Kansas youth suicide rose by more than 50 percent in a single year, according to new statistics released Wednesday.
The number of youth suicides was 32 in 2017, compared with 20 the year before, the new data shows. The Kansas State Child Death Review Board, which released the information, found the state had a youth suicide rate of 4.5 per 100,000 people in 2017 – continuing an upward trend over the past decade. The board reviews deaths of children from birth through 17 years.
The sharp rise in the number of deaths comes amid a growing urgency among Kansas officials to combat youth suicide. Earlier this year, the Legislature passed a bill creating a youth suicide prevention coordinator to spearhead efforts to address the problem.
“Every time a child takes his or her own life it is heartbreaking, and this report underscores the need to collectively address the pain Kansas youth, families and communities are feeling,” the coordinator, Gina Meier-Hummel, said in a statement. “I take this responsibility very seriously and am encouraged by the early response from statewide partners about working together, streamlining our efforts and strengthening our overall response to youth suicide in Kansas.”
Meier-Hummel, who led the Kansas Department for Children and Families under Govs. Sam Brownback and Jeff Colyer, was appointed coordinator by Attorney General Derek Schmidt. On Wednesday, Schmidt called the continued rise in youth suicide alarming and praised lawmakers for creating the coordinator position.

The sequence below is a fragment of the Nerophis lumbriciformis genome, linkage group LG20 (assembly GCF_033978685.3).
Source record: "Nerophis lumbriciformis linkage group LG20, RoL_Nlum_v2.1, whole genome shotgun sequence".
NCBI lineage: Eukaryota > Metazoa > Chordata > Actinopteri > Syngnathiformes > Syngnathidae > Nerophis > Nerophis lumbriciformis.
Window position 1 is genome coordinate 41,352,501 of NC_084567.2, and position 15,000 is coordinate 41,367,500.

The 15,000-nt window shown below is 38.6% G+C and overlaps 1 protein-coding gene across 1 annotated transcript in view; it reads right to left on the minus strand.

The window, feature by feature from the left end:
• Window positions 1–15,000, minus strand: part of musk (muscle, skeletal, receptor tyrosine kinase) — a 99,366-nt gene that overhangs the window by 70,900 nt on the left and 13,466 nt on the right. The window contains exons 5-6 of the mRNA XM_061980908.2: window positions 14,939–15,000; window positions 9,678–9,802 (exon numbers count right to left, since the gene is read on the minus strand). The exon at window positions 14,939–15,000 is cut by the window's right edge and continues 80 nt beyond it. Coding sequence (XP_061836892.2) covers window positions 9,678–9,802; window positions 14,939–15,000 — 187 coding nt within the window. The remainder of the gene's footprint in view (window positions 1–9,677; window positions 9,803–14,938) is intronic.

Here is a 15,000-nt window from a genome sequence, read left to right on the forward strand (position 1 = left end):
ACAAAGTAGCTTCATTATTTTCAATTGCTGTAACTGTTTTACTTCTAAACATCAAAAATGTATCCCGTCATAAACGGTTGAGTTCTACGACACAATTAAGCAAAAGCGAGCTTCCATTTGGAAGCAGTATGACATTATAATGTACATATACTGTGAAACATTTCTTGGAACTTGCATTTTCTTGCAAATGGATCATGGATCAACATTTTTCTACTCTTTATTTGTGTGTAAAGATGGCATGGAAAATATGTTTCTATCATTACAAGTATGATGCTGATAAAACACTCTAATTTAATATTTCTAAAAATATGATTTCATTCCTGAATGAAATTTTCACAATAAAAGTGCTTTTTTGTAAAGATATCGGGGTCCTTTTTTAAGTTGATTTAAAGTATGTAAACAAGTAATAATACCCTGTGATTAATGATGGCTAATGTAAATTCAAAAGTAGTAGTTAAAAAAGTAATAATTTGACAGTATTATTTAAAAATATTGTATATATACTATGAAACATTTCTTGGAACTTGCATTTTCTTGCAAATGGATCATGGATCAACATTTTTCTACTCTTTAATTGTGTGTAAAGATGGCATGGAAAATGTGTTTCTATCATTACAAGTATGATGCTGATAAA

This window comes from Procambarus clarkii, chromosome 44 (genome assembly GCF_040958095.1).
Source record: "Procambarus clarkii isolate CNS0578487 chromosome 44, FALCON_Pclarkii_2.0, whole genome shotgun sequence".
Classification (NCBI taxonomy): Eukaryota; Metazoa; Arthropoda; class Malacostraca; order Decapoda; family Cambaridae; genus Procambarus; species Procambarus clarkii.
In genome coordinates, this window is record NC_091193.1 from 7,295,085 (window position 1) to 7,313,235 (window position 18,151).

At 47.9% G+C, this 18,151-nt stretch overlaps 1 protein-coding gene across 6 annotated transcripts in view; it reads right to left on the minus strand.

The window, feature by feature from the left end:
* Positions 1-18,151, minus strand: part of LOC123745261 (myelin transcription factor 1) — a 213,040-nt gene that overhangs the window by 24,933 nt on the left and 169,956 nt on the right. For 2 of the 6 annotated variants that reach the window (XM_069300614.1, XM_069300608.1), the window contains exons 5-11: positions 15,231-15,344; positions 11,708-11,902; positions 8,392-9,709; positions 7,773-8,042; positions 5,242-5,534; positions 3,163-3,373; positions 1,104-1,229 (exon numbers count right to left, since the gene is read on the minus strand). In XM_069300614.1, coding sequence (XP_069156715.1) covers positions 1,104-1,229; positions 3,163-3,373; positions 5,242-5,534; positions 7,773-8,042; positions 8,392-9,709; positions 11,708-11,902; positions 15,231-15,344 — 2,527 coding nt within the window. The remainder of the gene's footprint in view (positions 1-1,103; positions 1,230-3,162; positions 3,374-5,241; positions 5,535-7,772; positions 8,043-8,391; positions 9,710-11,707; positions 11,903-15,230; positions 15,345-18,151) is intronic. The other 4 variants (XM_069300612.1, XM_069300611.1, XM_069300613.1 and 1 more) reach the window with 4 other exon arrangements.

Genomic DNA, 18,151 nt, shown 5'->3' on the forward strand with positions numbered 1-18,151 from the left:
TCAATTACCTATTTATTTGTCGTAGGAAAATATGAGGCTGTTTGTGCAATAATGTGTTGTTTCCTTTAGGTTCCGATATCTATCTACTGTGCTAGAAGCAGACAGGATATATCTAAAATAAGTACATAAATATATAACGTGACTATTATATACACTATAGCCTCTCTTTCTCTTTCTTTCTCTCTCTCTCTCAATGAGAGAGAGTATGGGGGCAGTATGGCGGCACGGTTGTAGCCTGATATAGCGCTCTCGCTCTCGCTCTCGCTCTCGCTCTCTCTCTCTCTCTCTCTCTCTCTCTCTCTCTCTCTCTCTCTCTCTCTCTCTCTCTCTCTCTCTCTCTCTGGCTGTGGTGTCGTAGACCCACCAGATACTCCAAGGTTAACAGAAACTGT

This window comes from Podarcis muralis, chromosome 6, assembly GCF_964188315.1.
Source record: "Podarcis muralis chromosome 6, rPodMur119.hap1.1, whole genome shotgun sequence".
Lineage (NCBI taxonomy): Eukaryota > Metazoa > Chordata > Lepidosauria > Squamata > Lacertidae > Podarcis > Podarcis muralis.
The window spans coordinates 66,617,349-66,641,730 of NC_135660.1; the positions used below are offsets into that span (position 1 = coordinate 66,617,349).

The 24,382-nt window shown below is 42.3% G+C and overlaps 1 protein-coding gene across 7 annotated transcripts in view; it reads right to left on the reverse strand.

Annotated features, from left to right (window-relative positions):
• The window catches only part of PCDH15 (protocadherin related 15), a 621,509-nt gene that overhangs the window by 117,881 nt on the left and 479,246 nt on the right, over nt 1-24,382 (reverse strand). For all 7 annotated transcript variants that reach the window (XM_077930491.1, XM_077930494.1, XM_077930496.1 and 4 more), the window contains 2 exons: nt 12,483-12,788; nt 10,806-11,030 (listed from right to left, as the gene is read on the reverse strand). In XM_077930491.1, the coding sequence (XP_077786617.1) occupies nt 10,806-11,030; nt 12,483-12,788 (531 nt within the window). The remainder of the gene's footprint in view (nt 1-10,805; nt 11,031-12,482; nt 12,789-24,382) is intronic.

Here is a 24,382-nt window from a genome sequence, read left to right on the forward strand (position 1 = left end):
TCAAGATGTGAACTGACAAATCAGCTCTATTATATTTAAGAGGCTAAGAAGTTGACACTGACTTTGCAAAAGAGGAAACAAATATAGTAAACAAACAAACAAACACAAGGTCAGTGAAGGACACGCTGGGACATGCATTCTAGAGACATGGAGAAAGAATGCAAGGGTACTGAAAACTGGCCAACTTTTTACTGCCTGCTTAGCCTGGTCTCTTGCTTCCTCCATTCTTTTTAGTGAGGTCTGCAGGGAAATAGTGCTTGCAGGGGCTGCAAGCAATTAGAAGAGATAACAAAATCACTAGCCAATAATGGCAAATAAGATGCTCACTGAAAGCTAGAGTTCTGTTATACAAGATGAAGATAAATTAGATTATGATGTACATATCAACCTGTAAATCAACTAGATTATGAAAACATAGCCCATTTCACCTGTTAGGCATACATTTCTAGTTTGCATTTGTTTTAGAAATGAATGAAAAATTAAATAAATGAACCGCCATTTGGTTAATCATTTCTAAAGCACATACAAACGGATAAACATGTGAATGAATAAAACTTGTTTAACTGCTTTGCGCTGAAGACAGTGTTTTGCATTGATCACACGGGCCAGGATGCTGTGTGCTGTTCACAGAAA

Suicide is the second leading cause of death for Kansans ages 15 to 24 and the third leading cause of death for Kansans ages 5 to 14, according to the Kansas Department of Health and Environment.
Overall, suicides increased by 6.3 percent in 2017, according to KDHE, rising from 512 in 2016 to 544 in 2017.
The Centers for Disease Control and Prevention said last year that the suicide rate in Kansas increased 45 percent between 1999 and 2016. That increase far outpaced the nation as a whole.
Several state agencies and the attorney general’s office have produced educational materials on youth suicide in recent weeks. The materials encourage teens to let their friends know that getting help is OK and ask parents to listen to their children without judgment, in addition to other tips.
“Every one of us has a role to play, whether you’re a friend, parent, community member or school employee. We need to come together to help our youth,” KDHE Secretary Lee Norman said earlier this month.
Despite the rise in suicide, the Child Death Review Board found that the overall child death rate in Kansas remains near a record low. Kansas had 396 child fatalities in 2017 compared with 394 in both 2016 and 2015.
“While it is promising to see that the overall death rates are decreasing for Kansas children, the number of youth suicides remain a concern,” Sara Hortenstine, the board’s executive director, said in a statement.